The media has recently been awash with stories about the hateful comments made online by Australian Rugby Union star, Israel Folau, about various classes of people being destined for hell unless they repent and conform to a set of beliefs (and related lifestyle choices) promoted by extremely conservative Christians.
His original Instamgram post then reinforces his threats of damnation in the fires of hell with a series of citations from the King James Version (KJV) of the Bible.
To be fair, similar claims can be heard at almost any Anglican Church in the Sydney area, as well as in many other congregations around the country where ultra-traditional religious views survive to this day.
Such views are abhorrent, no matter who makes them. They also reflect a profound ignorance of the Bible and of biblical hermeneutics.
Now we find Des Houghton—a Courier-Mail columnist and opinion writer—arguing that criticism of Folau for his hateful views is really an attack on Christianity, and perhaps on all forms of religious faith.
This is going too far.
Religion is neither an excuse for hate speech nor a protection for those who engage in it.
Condemning people to the fires of hell because of their beliefs or their lifestyle—like claiming divine approval for slavery, ethnic cleansing and patriarchy—is an element of Christian faith that progressive believers have long since laid aside as inappropriate; along with burning peoople at the stake and interrogating them under torture.
These are indeed among the darker elements of Judaism and Christianity, but are no longer practices that we can endorse or defend.
Just as polygamy and female genital mutilation are not permitted under Australian law despite their status as traditional religious practices, hate speech that threatens people with hellfire cannot be excused as ‘protected religious activity’.
Sadly our religious leaders—bishops and moderators alike—have been strangely silent in response to the hateful social media posts by Israel Folau [but see the Media Statement by the Bishop of Grafton]. For sure some will secretly agree with him although they mostly do not speak so openly about their views these days. Most have simply been silent, and perhaps thereby were mistakenly assumed to agree with his views.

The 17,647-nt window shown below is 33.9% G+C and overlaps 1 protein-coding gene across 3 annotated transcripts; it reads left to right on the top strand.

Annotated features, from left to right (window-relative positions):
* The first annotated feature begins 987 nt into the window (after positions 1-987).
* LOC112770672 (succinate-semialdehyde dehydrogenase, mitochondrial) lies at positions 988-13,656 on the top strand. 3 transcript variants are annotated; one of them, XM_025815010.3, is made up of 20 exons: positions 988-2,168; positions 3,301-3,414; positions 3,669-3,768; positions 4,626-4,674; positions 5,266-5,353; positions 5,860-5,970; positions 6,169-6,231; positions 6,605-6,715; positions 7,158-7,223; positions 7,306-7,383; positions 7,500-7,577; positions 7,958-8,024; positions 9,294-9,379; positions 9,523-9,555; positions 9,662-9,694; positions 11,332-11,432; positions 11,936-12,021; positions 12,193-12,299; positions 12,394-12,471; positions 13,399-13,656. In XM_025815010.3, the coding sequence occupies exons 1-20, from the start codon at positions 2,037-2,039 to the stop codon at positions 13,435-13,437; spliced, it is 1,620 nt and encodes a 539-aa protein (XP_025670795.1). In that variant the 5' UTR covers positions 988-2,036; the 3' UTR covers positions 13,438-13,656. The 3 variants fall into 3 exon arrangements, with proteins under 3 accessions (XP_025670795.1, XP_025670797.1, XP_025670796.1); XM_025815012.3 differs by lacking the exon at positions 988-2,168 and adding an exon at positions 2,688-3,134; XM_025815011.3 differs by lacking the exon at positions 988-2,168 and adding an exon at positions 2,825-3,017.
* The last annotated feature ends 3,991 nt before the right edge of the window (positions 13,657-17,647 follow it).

The Bible does not justify hate speech even when the Scriptures themselves descend to the gutter in the heat of some particular conflict.
Our society has moved on and the views promoted by people such as Israel Folau serve best when they remind us of how far we have come. Theocracies are one of the most dangerous forms of human society, as we see daily in both Saudi Arabia and Iran.
The best response to such extremist nonsense is perhaps ridicule rather than prosecution. Laugh them off the stage and move your discretional spending to other recreational pursuits.
In two weeks time I will be in Sydney to speak at the Festival of Wild Ideas, an event sponsored by the Mosman/Neutral Bay Inter-Church Council. My topic for that address is: Reading the Bible to promote human flourishing.
The proposal at the core of my presentation is that the immense cultural and spiritual significance of the Scriptures lies precisely in their capacity to inspire us to move beyond earlier expressions of humanity and to reach new levels of awareness, courage and compassion; in short to be more fully human than ever before.
Needless to say I will use the Bible very differently from Mr Folau and I shall come to very different conclusions about God’s desire to bless us profoundly across all of our diversity as humans.
A full text of that address will be posted here after the event.